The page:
Refrigerated foods processorSandridge Food Corporation said it installed a high-pressure processing (HPP) system at its Medina, Ohio, plant. Officials said the "innovative technology makes Sandridge the industry leader in taste, technology and food safety."
"We have committed to this technology, not only because food safety is our highest priority, but because we firmly believe that foods with fewer preservatives and clean labels are the right thing to provide to the consumers of today," said Mark Sandridge, Sandridge CEO. "Consumers want to be able to read labels that contain simple ingredients. With HPP, we are able to deliver culinary products that the consumer can feel good about with recognized and trusted ingredients, while still maintaining the highest degree of food safety, taste and nutrition."
Sandridge said most processors use heating / cooking steps to kill bacteria and they introduce preservatives to extend shelf life. He said both steps often diminish finished product quality and taste. In contrast, he said HPP provides an alternative means of killing bacteria that can cause spoilage or food-borne disease -- all without a loss of sensory quality or nutrients.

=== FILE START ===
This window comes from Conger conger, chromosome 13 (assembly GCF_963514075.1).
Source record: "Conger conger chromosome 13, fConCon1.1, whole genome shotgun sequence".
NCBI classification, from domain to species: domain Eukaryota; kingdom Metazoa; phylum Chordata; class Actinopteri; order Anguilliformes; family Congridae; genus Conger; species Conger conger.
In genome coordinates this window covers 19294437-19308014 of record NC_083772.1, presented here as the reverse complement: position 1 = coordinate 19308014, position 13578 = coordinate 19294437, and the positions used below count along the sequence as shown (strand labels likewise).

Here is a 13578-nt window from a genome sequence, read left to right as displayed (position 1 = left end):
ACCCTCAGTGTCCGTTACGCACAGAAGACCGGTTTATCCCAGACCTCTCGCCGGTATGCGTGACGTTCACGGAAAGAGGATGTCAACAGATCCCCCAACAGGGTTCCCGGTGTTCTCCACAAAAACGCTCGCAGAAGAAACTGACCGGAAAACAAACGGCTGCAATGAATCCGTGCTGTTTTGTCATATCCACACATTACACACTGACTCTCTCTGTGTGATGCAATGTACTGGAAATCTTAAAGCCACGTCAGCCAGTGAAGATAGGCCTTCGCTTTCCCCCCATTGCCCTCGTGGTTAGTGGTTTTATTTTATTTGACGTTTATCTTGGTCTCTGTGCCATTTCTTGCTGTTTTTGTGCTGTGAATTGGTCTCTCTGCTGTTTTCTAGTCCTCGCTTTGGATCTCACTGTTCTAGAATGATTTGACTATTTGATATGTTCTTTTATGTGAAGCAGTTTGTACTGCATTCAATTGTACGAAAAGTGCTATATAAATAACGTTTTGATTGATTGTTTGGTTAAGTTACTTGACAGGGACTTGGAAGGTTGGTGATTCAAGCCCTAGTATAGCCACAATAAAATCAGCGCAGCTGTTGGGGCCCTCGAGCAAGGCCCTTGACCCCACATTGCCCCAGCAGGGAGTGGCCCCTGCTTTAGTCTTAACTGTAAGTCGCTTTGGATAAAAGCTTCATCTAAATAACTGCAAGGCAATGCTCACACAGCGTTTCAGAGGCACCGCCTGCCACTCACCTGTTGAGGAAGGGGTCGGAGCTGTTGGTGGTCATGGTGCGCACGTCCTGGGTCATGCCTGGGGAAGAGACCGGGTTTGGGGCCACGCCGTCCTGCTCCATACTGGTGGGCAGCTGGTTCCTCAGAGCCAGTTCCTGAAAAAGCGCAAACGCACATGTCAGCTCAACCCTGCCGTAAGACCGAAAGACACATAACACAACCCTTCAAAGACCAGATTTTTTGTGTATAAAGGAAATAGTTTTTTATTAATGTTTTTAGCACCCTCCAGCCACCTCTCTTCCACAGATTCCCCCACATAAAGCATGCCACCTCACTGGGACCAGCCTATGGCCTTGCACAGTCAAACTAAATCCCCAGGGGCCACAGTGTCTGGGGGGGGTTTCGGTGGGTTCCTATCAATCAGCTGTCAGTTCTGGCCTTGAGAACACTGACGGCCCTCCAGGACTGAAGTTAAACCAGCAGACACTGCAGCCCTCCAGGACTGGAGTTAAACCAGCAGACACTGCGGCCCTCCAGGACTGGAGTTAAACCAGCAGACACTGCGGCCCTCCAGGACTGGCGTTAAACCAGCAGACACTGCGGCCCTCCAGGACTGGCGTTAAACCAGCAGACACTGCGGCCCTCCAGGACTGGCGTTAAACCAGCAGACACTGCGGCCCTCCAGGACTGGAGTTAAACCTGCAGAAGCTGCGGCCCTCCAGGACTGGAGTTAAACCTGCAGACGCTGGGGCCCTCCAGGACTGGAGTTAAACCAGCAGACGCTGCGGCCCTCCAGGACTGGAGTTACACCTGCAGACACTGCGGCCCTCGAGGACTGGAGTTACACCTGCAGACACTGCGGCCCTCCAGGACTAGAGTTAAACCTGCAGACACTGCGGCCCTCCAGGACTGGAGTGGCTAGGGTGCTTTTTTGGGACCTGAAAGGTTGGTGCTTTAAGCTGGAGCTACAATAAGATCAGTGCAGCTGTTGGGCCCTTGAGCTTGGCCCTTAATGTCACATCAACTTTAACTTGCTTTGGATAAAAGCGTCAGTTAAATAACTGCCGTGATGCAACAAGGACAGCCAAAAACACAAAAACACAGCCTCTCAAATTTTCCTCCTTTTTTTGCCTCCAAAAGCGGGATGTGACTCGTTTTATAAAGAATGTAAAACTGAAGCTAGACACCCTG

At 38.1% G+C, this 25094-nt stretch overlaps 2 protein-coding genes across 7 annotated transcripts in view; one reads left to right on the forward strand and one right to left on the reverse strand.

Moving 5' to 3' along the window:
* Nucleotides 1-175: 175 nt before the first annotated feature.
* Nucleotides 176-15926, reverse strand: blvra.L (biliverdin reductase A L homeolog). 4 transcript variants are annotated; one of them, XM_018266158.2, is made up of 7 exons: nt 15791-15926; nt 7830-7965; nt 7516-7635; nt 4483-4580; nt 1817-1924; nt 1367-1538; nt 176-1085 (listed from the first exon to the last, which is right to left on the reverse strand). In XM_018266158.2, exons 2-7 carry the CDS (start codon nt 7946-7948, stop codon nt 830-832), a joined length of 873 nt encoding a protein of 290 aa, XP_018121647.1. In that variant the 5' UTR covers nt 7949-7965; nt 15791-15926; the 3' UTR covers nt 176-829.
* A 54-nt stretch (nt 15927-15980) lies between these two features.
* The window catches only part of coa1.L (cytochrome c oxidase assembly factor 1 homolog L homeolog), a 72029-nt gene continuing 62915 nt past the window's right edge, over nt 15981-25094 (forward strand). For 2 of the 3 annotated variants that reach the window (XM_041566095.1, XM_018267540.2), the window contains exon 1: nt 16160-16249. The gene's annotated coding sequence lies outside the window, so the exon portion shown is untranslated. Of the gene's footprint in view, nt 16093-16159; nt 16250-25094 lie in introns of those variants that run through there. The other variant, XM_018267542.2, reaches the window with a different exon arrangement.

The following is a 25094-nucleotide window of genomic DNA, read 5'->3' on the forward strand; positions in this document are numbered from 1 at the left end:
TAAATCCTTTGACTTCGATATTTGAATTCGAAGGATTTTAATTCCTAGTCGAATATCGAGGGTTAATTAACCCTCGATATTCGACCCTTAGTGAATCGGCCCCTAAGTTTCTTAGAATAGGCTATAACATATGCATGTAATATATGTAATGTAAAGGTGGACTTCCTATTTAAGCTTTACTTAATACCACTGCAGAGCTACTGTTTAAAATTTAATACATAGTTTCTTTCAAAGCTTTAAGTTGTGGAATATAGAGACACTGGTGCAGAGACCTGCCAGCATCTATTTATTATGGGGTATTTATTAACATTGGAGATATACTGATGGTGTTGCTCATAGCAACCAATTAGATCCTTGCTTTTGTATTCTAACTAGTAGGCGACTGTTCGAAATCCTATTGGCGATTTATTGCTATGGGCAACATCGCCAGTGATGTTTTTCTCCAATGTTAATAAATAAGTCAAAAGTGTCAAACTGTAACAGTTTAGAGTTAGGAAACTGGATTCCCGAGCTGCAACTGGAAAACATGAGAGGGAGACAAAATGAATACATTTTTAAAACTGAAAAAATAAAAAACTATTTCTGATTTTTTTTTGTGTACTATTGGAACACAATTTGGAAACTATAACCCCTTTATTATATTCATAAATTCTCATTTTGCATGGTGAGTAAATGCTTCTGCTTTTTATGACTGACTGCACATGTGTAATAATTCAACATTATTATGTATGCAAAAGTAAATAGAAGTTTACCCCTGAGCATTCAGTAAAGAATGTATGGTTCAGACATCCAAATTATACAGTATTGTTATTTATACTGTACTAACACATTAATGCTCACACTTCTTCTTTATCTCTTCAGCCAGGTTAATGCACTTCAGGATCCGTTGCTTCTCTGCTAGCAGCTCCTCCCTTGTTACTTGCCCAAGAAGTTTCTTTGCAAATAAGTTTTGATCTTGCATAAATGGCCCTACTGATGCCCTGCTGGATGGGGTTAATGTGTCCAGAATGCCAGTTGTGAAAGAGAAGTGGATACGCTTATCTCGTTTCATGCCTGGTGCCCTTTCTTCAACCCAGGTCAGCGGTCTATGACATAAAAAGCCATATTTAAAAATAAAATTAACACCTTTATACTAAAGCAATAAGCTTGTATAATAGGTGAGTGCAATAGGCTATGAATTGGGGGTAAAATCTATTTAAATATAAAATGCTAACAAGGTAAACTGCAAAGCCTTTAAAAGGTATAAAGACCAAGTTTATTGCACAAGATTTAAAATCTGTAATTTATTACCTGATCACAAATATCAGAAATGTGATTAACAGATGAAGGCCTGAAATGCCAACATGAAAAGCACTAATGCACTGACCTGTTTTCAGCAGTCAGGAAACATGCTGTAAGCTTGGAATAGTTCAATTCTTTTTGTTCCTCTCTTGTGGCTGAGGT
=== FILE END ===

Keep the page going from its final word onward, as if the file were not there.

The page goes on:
In the HPP process, Sandridge packs product in a flexible container and places it nto a high pressure chamber filled with cold water, which is then pressurized with a pump. An equal amount of pressure is transmitted through the package into the food itself. Pressure is applied for a specific time, usually three to five minutes.
Because the pressure is transmitted uniformly (in all directions simultaneously), food retains its shape, even at extreme pressures, and because no heat is needed, the sensory characteristics of the food are retained while still destroying the harmful bacteria. Bacteria are inactivated at levels of 58,000-87,000 psi and water temperatures of less than 45 degrees Fahrenheit. These pressure levels retain all the taste, texture and integrity of the original food ingredients without the need for preservatives and/or heat processing.
Sandridge said the "revolutionary process moves Sandridge ever closer to the goal of 'bacteria-free' foods, virtually eliminating the chance of damaging product recalls and the spread of food-borne illness."
"We are in the business of protecting our customer's brand and enhancing their image," he concluded. "At the end of the day, that's really our number one responsibility."
Family-owned Sandridge Food Corp. processes fresh deli salads, soups, entrees, desserts, sauces and dips for the foodservice and retail sectors.
Sandridge plant adopts HPP
April 12, 2010